Teaching | School of Art Handbook | Kent State University

Teaching

Quality of teaching is a very important consideration in evaluating a TT faculty member for reappointment, tenure, and promotion. No one should expect to be reappointed, tenured, or promoted unless he/she can present solid evidence of good teaching.

Similarly, poor teaching can retard the advancement of TT faculty who might otherwise meet the criteria. Teaching excellence is a concept that covers a variety of areas, although not all TT faculty members may engage equally in all these activities.

  1. Classroom instruction. Performance of the TT faculty member in the classroom is an important part of teaching evaluation and includes such characteristics as preparedness, coherence, innovation, interest-level, organization, interpersonal communication, etc. The quality of course content is also critically important. An ad hoc “Teaching Observation Committee* will assist in the evaluation of classroom instruction as outlined below.
  2. Research supervision. Advising student research is an integral part of the responsibility of TT faculty members and properly serves as an important area in consideration for advancement. Graduate TT faculty members are responsible for the educational and professional development of graduate students and so need to be regularly available (within the period of contract.)  Participation as member of a thesis committee is an important factor in evaluation of this aspect.
  3. Pedagogical research. Field study beyond the contract load, collaboration with other units, obtaining teaching grants, teaching recognition
  4. Curriculum development, design, and revision. Indicators of active engagement in curriculum development, design, and revision including currency in appropriate new technology concepts, and methods. Teaching related grants also indicate innovation and engagement in curriculum development. Course and curriculum revision is defined as making a substantial modification in a course or curriculum.
  5. Other indicators in the scholarship of teaching. These could include supervision of teaching assistants, assuring a professional and creative learning environment in the studio or classroom, but activity is not limited to the aforementioned.

Table 2B.  EVALUATION COMPONENTS FOR TEACHING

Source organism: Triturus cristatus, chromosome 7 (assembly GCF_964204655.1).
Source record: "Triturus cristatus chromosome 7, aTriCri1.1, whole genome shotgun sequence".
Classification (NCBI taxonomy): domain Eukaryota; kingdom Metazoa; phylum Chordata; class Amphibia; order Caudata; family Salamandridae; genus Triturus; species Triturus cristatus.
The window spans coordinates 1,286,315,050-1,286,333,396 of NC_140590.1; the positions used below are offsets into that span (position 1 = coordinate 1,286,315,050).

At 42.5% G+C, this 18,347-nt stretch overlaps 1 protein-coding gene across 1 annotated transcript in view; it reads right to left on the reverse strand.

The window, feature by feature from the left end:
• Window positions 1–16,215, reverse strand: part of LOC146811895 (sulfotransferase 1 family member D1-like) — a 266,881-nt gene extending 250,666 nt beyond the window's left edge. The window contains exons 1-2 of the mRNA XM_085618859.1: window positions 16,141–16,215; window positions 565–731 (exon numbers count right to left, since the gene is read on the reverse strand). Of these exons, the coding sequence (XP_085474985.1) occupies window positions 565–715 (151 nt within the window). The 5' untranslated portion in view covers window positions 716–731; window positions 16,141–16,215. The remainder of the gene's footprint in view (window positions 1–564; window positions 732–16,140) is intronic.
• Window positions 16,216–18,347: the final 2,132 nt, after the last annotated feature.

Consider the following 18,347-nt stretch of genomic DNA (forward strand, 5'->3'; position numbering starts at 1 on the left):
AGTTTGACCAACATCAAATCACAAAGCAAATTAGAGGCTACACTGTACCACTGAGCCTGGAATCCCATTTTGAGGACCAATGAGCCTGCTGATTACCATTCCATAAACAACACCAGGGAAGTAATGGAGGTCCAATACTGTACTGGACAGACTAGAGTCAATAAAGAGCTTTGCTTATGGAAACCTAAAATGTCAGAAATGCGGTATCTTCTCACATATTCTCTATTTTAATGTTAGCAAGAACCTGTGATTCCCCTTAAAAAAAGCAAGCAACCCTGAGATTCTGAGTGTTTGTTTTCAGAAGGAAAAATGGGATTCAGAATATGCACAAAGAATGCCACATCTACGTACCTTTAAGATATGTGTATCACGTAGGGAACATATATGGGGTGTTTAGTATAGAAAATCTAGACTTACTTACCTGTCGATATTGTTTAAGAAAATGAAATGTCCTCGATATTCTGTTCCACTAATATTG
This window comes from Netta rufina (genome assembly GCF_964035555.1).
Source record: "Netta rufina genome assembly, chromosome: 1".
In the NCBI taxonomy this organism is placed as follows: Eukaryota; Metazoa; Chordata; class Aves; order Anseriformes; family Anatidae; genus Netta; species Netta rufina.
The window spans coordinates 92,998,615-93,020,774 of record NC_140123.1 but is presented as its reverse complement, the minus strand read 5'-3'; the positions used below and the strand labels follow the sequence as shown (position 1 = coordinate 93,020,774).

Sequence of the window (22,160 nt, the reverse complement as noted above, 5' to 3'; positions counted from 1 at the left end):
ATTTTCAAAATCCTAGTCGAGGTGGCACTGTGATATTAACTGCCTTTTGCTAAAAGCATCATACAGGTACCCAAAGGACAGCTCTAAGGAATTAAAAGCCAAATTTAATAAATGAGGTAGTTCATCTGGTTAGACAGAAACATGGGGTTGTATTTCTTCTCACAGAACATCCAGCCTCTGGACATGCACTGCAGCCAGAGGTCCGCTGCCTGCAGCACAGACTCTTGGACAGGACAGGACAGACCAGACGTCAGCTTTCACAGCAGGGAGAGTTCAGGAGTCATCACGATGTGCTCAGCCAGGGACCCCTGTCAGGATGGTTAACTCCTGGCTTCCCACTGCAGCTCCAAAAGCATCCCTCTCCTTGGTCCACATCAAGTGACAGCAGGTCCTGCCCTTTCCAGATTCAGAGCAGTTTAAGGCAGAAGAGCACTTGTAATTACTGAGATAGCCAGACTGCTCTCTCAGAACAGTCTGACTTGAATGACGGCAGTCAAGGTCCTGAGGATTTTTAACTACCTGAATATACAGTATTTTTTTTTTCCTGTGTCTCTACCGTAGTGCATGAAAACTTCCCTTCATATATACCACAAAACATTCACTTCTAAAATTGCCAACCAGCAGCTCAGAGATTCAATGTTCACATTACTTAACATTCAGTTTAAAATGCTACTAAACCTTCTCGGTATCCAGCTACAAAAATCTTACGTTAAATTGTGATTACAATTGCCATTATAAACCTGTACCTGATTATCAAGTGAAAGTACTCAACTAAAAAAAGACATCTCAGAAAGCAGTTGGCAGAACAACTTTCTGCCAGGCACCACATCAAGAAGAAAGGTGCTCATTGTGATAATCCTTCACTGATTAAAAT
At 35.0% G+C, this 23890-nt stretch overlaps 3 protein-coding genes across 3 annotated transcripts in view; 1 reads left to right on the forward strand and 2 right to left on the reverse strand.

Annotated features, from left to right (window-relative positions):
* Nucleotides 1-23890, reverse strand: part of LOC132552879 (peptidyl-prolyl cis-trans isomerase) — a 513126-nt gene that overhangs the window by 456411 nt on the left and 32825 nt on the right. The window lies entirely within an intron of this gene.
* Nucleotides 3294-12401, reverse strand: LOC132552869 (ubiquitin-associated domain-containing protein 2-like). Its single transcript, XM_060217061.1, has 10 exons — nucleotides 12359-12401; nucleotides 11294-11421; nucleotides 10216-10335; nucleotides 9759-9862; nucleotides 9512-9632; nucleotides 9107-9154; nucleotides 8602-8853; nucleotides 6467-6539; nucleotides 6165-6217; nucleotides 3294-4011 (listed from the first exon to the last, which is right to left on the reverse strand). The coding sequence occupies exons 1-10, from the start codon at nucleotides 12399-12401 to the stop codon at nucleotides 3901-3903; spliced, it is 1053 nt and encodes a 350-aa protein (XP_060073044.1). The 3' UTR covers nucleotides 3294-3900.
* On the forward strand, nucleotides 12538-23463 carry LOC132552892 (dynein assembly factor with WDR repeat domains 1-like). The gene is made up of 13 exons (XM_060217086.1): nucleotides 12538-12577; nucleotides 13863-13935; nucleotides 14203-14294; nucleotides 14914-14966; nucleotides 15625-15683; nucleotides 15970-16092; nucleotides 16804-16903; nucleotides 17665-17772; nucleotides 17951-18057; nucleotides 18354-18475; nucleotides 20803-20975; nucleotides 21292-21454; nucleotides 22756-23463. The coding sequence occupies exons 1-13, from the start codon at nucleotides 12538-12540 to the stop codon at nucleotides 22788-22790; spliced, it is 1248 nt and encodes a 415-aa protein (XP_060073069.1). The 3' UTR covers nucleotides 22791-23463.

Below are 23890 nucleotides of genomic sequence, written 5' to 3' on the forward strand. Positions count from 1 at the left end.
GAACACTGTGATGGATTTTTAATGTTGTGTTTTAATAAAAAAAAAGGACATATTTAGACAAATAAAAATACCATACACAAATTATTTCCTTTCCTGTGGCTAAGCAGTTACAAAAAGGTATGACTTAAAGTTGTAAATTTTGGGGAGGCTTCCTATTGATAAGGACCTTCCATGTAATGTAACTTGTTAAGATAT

Teaching Rating

Definition

Indicators corresponding to the Assessment Score. Indicators will vary across disciplines.

 

 

Excellent

Innovative teacher; provides leadership in instructional development and maintains high achievement on course, peer and committee evaluations

Actively participates in curricular development

/revisions, establishes record of thesis supervision, evidence of excellent peer evaluations, demonstrates instructional creativity and effort, and/or evidence of excellent student evaluations.

Very Good

Innovative teacher; maintains good teaching evaluations

Develops/revises curriculum, establishes good student and peer evaluations, consistently engages with graduate and/or undergraduate students in research and/or creative activity.

Good

Effective teacher; maintains moderate to good teaching evaluations

Develops/revises curriculum, establishes mixed (moderate to good) student and peer evaluations, has supervised a few graduate and undergraduate

research projects

Fair

Substandard teacher; meets minimal expectations

Establishes below-average student and peer evaluations; has limited/moderate supervision of student research, limited participation in curriculum revision
Poor Substandard, ineffective teacher Establishes below-average student and peer evaluations, has a pattern of complaints, does not engage in curriculum supervision

Fair

Substandard teacher; meets minimal expectations

Establishes below- average student and peer evaluations; has limited/moderate supervision of student research, limited participation in curriculum revision

Poor

Substandard, ineffective teacher

Establishes below- average student and peer evaluations, has a pattern of complaints, does not engage in curriculum supervision